This is a summary, written by members of the CITF Secretariat, of:

Breznik JA, Rahim A, Kajaks T, Hagerman M, Bilaver L, Colwill K, Dayam RM, Gingras AC, Verschoor CP, McElhaney JE, Bramson JL, Bowdish DME, Costa AP. Protection from Omicron Infection in Residents of Nursing and Retirement Homes in Ontario, Canada. J Am Med Dir Assoc. 2023 Mar 28:S1525-8610(23)00228-1. doi: 10.1016/j.jamda.2023.02.105.

The results and/or conclusions contained in the research do not necessarily reflect the views of all CITF members.

A CITF-funded study published in the Journal of Post-Acute and Long-Term Care Medicine (JAMDA), led by Drs. Dawn Bowdish and Andrew Costa from McMaster University, showed that, among residents of long-term care facilities, there was a lower risk of an Omicron infection when the person had:

  • Received three doses of Moderna or a combination including Moderna (vs. three doses of Pfizer);
  • Any fourth mRNA vaccine dose; or
  • Hybrid immunity induced by 3 vaccine doses and a SARS-CoV-2 infection in the 3 months prior to the beginning of the Omicron wave.

Moreover, neither age nor gender was a determining factor in the risk of Omicron infection.

Key findings

  • 17.2% (171/997) of nursing and retirement home residents had a breakthrough infection between December 15, 2021, and May 3, 2022. Sex and age did not make a difference in who got an infection (median age 87 years; 66% male vs 67% female).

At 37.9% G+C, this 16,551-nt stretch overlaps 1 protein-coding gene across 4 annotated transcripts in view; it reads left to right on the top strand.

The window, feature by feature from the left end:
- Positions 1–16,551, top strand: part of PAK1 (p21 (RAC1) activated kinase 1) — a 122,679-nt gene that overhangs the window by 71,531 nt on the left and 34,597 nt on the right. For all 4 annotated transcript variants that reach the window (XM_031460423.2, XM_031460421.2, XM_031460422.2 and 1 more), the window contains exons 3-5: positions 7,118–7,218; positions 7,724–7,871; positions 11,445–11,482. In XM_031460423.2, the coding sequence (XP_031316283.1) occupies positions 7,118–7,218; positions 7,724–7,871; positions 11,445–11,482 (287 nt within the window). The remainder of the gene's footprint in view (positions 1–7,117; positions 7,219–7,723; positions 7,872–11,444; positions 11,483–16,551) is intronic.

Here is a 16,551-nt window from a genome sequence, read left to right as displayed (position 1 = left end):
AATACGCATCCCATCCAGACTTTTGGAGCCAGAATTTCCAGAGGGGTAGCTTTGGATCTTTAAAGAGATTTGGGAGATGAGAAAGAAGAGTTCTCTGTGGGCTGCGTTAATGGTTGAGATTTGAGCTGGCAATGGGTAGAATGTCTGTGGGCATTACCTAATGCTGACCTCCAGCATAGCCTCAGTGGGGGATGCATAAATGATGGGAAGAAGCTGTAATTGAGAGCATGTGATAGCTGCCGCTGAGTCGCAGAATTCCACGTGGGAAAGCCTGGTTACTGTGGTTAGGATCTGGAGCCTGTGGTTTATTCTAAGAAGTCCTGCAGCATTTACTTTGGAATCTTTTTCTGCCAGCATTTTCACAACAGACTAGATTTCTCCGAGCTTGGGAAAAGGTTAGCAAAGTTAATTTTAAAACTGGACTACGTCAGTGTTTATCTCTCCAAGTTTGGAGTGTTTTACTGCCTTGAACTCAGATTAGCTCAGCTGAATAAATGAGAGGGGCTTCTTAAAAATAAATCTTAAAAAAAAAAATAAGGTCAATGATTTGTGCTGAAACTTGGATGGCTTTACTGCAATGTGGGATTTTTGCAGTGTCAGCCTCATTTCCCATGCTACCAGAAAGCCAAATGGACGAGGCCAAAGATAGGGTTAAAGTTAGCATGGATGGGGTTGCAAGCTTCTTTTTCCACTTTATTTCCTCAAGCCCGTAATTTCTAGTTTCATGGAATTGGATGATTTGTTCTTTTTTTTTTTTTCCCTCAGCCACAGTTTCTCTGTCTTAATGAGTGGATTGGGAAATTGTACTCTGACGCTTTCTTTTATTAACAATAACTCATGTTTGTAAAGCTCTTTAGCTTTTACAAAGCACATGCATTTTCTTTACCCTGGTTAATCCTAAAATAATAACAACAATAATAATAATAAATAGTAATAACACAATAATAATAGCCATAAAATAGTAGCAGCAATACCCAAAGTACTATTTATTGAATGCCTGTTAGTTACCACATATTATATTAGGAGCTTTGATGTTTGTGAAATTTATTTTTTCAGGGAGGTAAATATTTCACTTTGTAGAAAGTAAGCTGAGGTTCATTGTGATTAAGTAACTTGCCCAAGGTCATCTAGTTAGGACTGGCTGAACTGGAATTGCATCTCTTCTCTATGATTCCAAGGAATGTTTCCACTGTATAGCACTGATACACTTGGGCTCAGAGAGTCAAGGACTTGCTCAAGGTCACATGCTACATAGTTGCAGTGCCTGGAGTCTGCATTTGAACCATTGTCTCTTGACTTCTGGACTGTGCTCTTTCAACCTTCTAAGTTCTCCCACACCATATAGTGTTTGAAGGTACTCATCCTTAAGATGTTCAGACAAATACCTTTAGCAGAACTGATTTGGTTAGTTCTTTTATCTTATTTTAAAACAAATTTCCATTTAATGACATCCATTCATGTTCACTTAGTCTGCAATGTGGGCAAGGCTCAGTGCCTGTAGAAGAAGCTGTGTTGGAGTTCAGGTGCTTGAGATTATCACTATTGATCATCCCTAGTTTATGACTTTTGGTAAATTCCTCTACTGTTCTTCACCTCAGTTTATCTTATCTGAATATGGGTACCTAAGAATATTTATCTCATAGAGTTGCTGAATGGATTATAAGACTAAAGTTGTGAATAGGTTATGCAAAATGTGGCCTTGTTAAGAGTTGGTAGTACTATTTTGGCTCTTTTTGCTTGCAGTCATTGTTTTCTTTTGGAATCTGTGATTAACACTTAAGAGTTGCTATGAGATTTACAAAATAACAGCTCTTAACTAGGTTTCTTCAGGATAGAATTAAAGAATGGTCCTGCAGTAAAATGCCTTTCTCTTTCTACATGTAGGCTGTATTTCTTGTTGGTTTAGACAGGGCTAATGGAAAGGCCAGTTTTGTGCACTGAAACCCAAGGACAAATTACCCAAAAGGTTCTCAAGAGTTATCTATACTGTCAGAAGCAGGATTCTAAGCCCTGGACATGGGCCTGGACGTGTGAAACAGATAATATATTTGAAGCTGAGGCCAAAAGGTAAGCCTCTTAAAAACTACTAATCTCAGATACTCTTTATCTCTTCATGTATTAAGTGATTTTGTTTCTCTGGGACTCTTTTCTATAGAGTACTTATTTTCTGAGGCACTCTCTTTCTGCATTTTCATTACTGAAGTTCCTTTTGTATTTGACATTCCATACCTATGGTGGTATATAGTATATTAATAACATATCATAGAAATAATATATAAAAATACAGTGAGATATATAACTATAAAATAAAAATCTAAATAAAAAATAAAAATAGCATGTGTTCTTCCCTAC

• Infection was less frequent in individuals with three Moderna vaccine doses (infection incidence – 27.5%, 47 of 171) or any combination of three mRNA vaccine doses including Moderna (infection incidence – 7%, 8/171) compared to three Pfizer doses (infection incidence – 68%, 116/171).
  • Individuals who had a SARS-CoV-2 infection in the three months prior to the emergence of the Omicron variant (i.e. between September 15 and December 15) had a lower incidence of Omicron infection: those with a prior infection had a 6.5% (11/171) incidence of infection vs 94% (106/171) in those with no prior infection in the three months before Omicron.
  • In sum, the risk of Omicron infection was significantly lower in individuals:
    • who received three doses of Moderna when compared to three doses or three Pfizer doses (HR – 0.53)
    • with any fourth mRNA vaccine dose (HR – 0.19)
    • with COVID-19 infection in the three months prior to December 15, 2021 (HR – 0.52)

The team recruited 997 participants who had received three mRNA vaccine doses as of December 15, 2021 and were living in 17 nursing homes and 8 retirement homes in Ontario. Participants received two doses of Moderna or Pfizer and a third dose of an mRNA vaccine in the fall of 2021, at least six months after their second dose. Fourth doses were available as of early 2022. COVID-19 infections between December 15, 2021, and May 23, 2022, were determined by confirmed PCR test positivity and/or dried blood spot seropositivity for the anti-N IgG antibodies by validated ELISA assay.

The findings from this study support continued public health efforts to encourage vaccination programs and monitor vaccine immunogenicity in older adults.